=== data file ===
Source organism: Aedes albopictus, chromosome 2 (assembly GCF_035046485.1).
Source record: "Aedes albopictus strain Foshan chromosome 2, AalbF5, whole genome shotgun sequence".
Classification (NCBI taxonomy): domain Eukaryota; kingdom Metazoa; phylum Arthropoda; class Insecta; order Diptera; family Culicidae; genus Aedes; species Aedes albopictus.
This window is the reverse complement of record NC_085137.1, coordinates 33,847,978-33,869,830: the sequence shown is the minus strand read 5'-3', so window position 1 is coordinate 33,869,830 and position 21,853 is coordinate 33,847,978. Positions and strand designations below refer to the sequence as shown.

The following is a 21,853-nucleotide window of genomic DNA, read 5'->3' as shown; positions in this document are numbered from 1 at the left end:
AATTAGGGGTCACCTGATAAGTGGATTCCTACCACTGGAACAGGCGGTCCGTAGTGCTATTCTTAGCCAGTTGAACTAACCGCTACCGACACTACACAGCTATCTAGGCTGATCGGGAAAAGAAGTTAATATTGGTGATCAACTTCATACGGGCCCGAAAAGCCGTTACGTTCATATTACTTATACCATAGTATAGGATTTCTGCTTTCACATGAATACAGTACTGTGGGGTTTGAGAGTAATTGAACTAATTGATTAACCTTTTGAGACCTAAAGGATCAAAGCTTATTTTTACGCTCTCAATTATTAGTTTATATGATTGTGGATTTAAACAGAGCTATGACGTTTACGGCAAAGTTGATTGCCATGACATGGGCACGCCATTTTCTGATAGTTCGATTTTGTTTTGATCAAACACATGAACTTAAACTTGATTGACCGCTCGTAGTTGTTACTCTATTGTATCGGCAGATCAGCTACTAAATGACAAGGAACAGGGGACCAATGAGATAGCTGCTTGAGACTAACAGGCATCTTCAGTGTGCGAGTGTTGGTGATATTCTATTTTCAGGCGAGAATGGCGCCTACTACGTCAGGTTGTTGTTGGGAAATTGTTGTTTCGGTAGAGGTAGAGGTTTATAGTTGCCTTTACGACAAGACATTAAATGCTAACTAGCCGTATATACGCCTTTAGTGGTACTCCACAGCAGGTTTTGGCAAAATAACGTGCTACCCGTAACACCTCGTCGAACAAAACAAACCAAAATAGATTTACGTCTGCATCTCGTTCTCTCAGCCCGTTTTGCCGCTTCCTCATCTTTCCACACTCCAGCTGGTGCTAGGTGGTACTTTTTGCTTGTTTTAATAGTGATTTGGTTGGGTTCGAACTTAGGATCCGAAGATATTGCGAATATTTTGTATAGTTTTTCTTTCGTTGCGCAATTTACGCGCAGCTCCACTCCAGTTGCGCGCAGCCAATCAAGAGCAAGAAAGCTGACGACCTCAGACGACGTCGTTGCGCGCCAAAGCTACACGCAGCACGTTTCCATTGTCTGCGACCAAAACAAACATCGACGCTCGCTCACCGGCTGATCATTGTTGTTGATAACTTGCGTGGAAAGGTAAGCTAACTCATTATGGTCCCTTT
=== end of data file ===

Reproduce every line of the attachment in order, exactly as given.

Source organism: Aedes albopictus, chromosome 2 (assembly GCF_035046485.1).
Source record: "Aedes albopictus strain Foshan chromosome 2, AalbF5, whole genome shotgun sequence".
Classification (NCBI taxonomy): domain Eukaryota; kingdom Metazoa; phylum Arthropoda; class Insecta; order Diptera; family Culicidae; genus Aedes; species Aedes albopictus.
This window is the reverse complement of record NC_085137.1, coordinates 33,847,978-33,869,830: the sequence shown is the minus strand read 5'-3', so window position 1 is coordinate 33,869,830 and position 21,853 is coordinate 33,847,978. Positions and strand designations below refer to the sequence as shown.

The following is a 21,853-nucleotide window of genomic DNA, read 5'->3' as shown; positions in this document are numbered from 1 at the left end:
AATTAGGGGTCACCTGATAAGTGGATTCCTACCACTGGAACAGGCGGTCCGTAGTGCTATTCTTAGCCAGTTGAACTAACCGCTACCGACACTACACAGCTATCTAGGCTGATCGGGAAAAGAAGTTAATATTGGTGATCAACTTCATACGGGCCCGAAAAGCCGTTACGTTCATATTACTTATACCATAGTATAGGATTTCTGCTTTCACATGAATACAGTACTGTGGGGTTTGAGAGTAATTGAACTAATTGATTAACCTTTTGAGACCTAAAGGATCAAAGCTTATTTTTACGCTCTCAATTATTAGTTTATATGATTGTGGATTTAAACAGAGCTATGACGTTTACGGCAAAGTTGATTGCCATGACATGGGCACGCCATTTTCTGATAGTTCGATTTTGTTTTGATCAAACACATGAACTTAAACTTGATTGACCGCTCGTAGTTGTTACTCTATTGTATCGGCAGATCAGCTACTAAATGACAAGGAACAGGGGACCAATGAGATAGCTGCTTGAGACTAACAGGCATCTTCAGTGTGCGAGTGTTGGTGATATTCTATTTTCAGGCGAGAATGGCGCCTACTACGTCAGGTTGTTGTTGGGAAATTGTTGTTTCGGTAGAGGTAGAGGTTTATAGTTGCCTTTACGACAAGACATTAAATGCTAACTAGCCGTATATACGCCTTTAGTGGTACTCCACAGCAGGTTTTGGCAAAATAACGTGCTACCCGTAACACCTCGTCGAACAAAACAAACCAAAATAGATTTACGTCTGCATCTCGTTCTCTCAGCCCGTTTTGCCGCTTCCTCATCTTTCCACACTCCAGCTGGTGCTAGGTGGTACTTTTTGCTTGTTTTAATAGTGATTTGGTTGGGTTCGAACTTAGGATCCGAAGATATTGCGAATATTTTGTATAGTTTTTCTTTCGTTGCGCAATTTACGCGCAGCTCCACTCCAGTTGCGCGCAGCCAATCAAGAGCAAGAAAGCTGACGACCTCAGACGACGTCGTTGCGCGCCAAAGCTACACGCAGCACGTTTCCATTGTCTGCGACCAAAACAAACATCGACGCTCGCTCACCGGCTGATCATTGTTGTTGATAACTTGCGTGGAAAGGTAAGCTAACTCATTATGGTCCCTTT